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asian bullfrogs mating
18 Oct 2018

Asian bullfrogs breed in captivity for the first time at Slimbridge

For the first time in an institution in England we have bred Asian bullfrogs in captivity here at Slimbridge.

This large burrowing frog is naturally found throughout Asia, living in damp, humid wetland habitats. It is known as a bullfrog because of the ‘moo-ing’ call it makes to attract a female. The frog spends much of its life underground occasionally coming out at night and only emerging to mate with a female.

We recently designed a new tank for our Asian bullfrogs to encourage them to come out from their burrows and breed. The tanks included rain shower heads, thermostatically controlled temperatures, different flooding depths and plants you would expect to find in their natural environment in Asia.

Jay Redbond, WWT Slimbridge amphibian specialist said “We decided to recreate the natural environment for the Asian bullfrogs by increasing the rainfall in August to mimic the Asian monsoon season. Thanks to our British weather we had a storm in August too which led to a drop in climatic pressure and low and behold the males came out from their burrows and began their mating calls to attract a female.”

In August Asian bullfrog eggs appeared in the tank and within a few days they hatched into tadpoles. The tadpoles had veracious appetites and our first two froglets emerged a few days ago.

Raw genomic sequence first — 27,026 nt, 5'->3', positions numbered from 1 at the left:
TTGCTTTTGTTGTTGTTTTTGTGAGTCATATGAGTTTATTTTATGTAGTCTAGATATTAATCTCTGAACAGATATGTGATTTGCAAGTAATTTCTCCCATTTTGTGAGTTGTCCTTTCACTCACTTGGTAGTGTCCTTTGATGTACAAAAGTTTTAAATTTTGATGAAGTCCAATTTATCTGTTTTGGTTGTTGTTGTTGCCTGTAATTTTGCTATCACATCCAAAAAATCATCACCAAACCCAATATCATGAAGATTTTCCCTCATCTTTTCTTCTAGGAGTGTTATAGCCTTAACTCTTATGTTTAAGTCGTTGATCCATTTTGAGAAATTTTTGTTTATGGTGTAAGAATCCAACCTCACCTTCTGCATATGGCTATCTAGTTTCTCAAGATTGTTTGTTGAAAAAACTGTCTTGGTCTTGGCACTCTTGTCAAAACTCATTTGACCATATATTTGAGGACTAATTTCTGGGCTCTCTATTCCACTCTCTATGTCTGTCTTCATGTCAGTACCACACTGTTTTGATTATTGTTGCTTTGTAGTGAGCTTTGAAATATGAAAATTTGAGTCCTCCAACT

Asian bullfrog tadpole

Although this species is not endangered itself its natural home in Asia is. Due to habitat loss and destruction from logging and farming their natural wetland environments are being lost at an alarming rate. They are also under pressure from the European pet trade and thousands are collected from the wild each year.

Jay said “It’s really important to us that we are inspiring and educating the next generation to care for our wetland habitats and the creatures than live in them that’s why we have such a large collection of amphibians here at Toad Hall at Slimbridge”.

Asian bullfrog froglet

Jay said “We’ve had our Asian bullfrogs for over ten years and it’s important to us that we can breed them in captivity so that we maintain a small sustainable population here without having to have any impact on the pet trade”.

Visitors will hopefully get the chance to see our newly emerged young Asian bullfrogs in December at our daily amphibian talks at Toad Hall at 2.15pm daily, and 12.30pm on weekends and school holidays.